Law and Decision Making for a New Technology
Biotechnology Regulation series
Chapter 1: Introduction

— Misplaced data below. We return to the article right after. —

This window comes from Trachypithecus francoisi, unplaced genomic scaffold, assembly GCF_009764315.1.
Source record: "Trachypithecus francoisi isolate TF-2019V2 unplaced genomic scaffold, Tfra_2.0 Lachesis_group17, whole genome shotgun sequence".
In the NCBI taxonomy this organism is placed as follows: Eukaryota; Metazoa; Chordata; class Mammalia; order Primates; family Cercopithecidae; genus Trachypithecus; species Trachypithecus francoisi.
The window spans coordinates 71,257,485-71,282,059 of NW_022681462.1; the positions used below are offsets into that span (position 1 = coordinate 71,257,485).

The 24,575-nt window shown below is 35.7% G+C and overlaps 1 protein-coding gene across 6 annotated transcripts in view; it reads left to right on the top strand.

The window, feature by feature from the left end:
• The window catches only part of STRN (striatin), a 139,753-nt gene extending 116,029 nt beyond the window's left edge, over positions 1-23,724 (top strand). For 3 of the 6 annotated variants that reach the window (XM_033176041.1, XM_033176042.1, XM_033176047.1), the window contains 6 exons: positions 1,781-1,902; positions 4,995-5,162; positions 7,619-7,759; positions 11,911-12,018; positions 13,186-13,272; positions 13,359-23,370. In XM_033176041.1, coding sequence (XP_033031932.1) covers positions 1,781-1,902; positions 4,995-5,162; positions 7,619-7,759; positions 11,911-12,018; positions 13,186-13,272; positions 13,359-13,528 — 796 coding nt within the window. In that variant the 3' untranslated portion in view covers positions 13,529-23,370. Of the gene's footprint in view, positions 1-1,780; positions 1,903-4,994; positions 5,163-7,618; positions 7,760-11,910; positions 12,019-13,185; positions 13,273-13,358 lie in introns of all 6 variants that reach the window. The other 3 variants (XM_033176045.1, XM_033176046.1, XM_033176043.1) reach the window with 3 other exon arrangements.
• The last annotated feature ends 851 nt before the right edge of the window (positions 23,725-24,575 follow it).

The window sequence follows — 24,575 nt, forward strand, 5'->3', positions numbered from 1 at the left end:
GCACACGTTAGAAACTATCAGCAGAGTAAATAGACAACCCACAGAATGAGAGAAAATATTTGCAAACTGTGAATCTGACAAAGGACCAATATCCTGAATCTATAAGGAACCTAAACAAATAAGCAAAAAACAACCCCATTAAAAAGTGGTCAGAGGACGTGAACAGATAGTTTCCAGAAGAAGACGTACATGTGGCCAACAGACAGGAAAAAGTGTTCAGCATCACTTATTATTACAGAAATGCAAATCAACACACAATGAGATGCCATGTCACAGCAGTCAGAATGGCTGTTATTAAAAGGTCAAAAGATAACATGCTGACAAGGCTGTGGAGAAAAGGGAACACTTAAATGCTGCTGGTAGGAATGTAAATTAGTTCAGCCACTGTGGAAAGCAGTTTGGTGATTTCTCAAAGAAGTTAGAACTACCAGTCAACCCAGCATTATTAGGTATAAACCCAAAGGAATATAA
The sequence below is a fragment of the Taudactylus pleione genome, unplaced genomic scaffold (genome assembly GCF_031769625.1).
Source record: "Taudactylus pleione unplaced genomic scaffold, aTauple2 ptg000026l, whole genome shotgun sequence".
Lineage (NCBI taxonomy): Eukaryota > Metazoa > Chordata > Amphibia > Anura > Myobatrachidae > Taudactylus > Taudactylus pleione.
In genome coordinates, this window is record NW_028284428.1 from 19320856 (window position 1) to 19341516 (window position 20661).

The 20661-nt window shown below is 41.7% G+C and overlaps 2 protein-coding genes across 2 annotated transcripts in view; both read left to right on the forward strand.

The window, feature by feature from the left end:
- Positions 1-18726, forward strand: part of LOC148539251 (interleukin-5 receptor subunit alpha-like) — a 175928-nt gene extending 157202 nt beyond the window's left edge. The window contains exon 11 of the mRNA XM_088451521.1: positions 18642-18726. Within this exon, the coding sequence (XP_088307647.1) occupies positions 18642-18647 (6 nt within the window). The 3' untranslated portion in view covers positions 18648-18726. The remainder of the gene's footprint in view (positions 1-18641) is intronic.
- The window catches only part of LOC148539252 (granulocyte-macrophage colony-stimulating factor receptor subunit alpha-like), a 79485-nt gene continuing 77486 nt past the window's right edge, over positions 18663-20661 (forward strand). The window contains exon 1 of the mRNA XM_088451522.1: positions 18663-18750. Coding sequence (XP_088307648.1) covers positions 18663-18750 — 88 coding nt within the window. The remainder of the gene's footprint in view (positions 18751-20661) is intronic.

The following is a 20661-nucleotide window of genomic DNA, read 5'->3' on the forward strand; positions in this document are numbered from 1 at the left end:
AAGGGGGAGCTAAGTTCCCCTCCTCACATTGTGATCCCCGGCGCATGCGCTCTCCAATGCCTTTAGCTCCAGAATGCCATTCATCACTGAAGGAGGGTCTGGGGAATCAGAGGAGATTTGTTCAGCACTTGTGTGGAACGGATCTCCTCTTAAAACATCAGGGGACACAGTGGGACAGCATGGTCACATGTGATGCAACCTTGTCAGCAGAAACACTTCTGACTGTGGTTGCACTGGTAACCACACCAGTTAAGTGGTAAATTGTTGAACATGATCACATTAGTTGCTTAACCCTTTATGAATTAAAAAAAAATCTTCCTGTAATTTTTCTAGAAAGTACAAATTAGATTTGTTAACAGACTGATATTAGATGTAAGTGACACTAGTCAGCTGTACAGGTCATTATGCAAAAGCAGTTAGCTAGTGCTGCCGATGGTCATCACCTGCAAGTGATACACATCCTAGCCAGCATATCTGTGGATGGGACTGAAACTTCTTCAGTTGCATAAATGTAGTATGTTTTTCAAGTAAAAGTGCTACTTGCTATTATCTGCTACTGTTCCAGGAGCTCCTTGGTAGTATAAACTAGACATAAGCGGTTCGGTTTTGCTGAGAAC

Biotechnology astonishes in its ingenuity and its potential. It confers the ability to change the characteristics of living organisms potentially without limit, transferring genetic information and traits across species. It grants the capacity to increase control over our surroundings, benefiting the environment, farmers and consumers, as well as the very poor in developing countries. The transformative potential of agricultural biotechnology, however, cuts both ways, raising profound questions about the type of world we are creating. Resistance is neither surprising nor unreasonable. As Sheila Jasanoff puts it, ‘these far-reaching alterations in the nature and distribution of resources, and in the roles of science, industry and the state, could hardly occur without wrenching political upheavals’.1 The regulation of genetically modified organisms (GMOs) reflects a real tension that pervades the management of all new technologies, between a desire to reap economic and social benefits and concern about unintended consequences.2 The history of technological change might suggest that, although resistance to change is common, it can be overcome, with change eventually normalised. History also reminds us, however, that there can be a dark side to progress, not least the closing down of other possible responses to needs or wants. To take an apposite example, even if we cannot readily identify alternative paths to social benefits, regret for the (perhaps unthought-of) path never taken has to be possible in the face of the huge environmental damage that goes along with the benefits brought by current farming practices. 1 Sheila Jasanoff, Designs on Nature: Science and...